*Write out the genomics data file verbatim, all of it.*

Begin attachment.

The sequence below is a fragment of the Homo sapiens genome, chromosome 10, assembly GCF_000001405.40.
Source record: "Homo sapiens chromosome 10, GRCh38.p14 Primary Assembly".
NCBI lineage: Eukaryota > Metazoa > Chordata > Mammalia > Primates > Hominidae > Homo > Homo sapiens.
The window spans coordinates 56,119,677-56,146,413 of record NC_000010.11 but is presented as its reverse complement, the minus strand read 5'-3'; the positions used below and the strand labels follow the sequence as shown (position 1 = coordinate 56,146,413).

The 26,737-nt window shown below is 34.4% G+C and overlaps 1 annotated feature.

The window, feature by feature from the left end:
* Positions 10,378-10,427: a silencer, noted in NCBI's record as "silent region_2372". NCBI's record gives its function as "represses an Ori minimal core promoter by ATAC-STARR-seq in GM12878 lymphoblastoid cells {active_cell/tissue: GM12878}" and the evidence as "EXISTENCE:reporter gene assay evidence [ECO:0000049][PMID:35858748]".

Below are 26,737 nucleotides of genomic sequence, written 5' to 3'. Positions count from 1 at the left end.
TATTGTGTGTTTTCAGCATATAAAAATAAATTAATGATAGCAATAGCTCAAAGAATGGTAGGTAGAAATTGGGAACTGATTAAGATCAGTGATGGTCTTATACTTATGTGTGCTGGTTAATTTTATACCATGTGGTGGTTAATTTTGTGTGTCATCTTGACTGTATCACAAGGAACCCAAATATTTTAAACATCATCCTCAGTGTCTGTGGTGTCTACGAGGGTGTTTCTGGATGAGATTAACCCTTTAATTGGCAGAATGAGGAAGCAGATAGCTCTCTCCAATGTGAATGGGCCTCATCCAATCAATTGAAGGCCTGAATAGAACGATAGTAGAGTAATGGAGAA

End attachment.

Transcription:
The sequence below is a fragment of the Homo sapiens genome, chromosome 10, assembly GCF_000001405.40.
Source record: "Homo sapiens chromosome 10, GRCh38.p14 Primary Assembly".
NCBI lineage: Eukaryota > Metazoa > Chordata > Mammalia > Primates > Hominidae > Homo > Homo sapiens.
The window spans coordinates 56,119,677-56,146,413 of record NC_000010.11 but is presented as its reverse complement, the minus strand read 5'-3'; the positions used below and the strand labels follow the sequence as shown (position 1 = coordinate 56,146,413).

The 26,737-nt window shown below is 34.4% G+C and overlaps 1 annotated feature.

The window, feature by feature from the left end:
* Positions 10,378-10,427: a silencer, noted in NCBI's record as "silent region_2372". NCBI's record gives its function as "represses an Ori minimal core promoter by ATAC-STARR-seq in GM12878 lymphoblastoid cells {active_cell/tissue: GM12878}" and the evidence as "EXISTENCE:reporter gene assay evidence [ECO:0000049][PMID:35858748]".

Below are 26,737 nucleotides of genomic sequence, written 5' to 3'. Positions count from 1 at the left end.
TATTGTGTGTTTTCAGCATATAAAAATAAATTAATGATAGCAATAGCTCAAAGAATGGTAGGTAGAAATTGGGAACTGATTAAGATCAGTGATGGTCTTATACTTATGTGTGCTGGTTAATTTTATACCATGTGGTGGTTAATTTTGTGTGTCATCTTGACTGTATCACAAGGAACCCAAATATTTTAAACATCATCCTCAGTGTCTGTGGTGTCTACGAGGGTGTTTCTGGATGAGATTAACCCTTTAATTGGCAGAATGAGGAAGCAGATAGCTCTCTCCAATGTGAATGGGCCTCATCCAATCAATTGAAGGCCTGAATAGAACGATAGTAGAGTAATGGAGAA